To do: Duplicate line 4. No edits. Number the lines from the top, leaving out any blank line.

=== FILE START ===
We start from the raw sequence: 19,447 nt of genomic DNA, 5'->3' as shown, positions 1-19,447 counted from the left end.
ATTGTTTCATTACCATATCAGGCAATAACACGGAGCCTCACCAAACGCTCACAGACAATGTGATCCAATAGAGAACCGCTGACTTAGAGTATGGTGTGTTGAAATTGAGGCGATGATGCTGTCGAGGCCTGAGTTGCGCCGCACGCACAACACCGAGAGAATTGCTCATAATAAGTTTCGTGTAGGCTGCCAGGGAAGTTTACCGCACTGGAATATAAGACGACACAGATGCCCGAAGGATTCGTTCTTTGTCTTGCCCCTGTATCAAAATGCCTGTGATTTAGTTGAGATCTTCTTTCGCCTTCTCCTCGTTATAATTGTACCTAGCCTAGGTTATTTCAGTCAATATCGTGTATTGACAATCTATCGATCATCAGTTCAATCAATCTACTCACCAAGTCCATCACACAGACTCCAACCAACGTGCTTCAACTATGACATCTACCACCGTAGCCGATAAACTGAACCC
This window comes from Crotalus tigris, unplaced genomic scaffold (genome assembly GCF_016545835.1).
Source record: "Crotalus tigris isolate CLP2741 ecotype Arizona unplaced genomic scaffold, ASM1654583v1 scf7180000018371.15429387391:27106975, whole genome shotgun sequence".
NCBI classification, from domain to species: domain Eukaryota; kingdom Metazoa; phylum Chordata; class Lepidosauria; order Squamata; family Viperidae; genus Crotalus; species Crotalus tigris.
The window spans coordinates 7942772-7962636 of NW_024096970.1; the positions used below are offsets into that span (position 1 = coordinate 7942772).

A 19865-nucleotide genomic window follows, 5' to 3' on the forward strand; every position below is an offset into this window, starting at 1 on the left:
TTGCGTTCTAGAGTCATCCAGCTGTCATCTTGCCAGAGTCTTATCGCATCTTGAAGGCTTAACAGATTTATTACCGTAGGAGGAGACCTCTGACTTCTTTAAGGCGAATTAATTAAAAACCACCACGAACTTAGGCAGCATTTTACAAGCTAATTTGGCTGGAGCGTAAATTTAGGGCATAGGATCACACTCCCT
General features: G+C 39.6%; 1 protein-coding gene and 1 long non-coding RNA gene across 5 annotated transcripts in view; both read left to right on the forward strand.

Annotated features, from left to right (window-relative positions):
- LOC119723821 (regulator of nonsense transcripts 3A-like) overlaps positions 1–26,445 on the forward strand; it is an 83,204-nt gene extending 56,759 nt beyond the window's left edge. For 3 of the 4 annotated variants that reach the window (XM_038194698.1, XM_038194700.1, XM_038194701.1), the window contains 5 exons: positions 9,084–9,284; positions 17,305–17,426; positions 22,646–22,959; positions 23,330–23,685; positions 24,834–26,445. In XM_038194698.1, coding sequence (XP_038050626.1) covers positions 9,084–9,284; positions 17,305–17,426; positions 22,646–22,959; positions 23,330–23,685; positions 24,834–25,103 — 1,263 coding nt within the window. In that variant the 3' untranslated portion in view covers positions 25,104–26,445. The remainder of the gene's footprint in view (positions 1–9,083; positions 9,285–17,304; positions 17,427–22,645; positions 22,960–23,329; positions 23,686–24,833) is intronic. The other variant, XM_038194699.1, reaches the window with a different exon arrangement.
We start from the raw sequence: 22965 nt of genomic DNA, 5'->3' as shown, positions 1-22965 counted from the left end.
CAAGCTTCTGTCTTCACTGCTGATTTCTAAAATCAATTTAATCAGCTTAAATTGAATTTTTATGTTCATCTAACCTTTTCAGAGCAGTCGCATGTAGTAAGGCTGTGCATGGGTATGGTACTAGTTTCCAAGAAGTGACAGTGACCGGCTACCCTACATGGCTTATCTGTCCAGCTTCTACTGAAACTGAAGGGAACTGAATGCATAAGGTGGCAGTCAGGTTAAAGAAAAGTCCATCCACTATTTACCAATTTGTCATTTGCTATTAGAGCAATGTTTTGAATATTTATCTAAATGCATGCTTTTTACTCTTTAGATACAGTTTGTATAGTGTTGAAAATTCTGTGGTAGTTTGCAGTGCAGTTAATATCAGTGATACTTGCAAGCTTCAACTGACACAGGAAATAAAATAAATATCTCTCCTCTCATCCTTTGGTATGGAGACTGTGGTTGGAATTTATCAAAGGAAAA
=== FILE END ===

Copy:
Source record: "Crotalus tigris isolate CLP2741 ecotype Arizona unplaced genomic scaffold, ASM1654583v1 scf7180000018371.15429387391:27106975, whole genome shotgun sequence".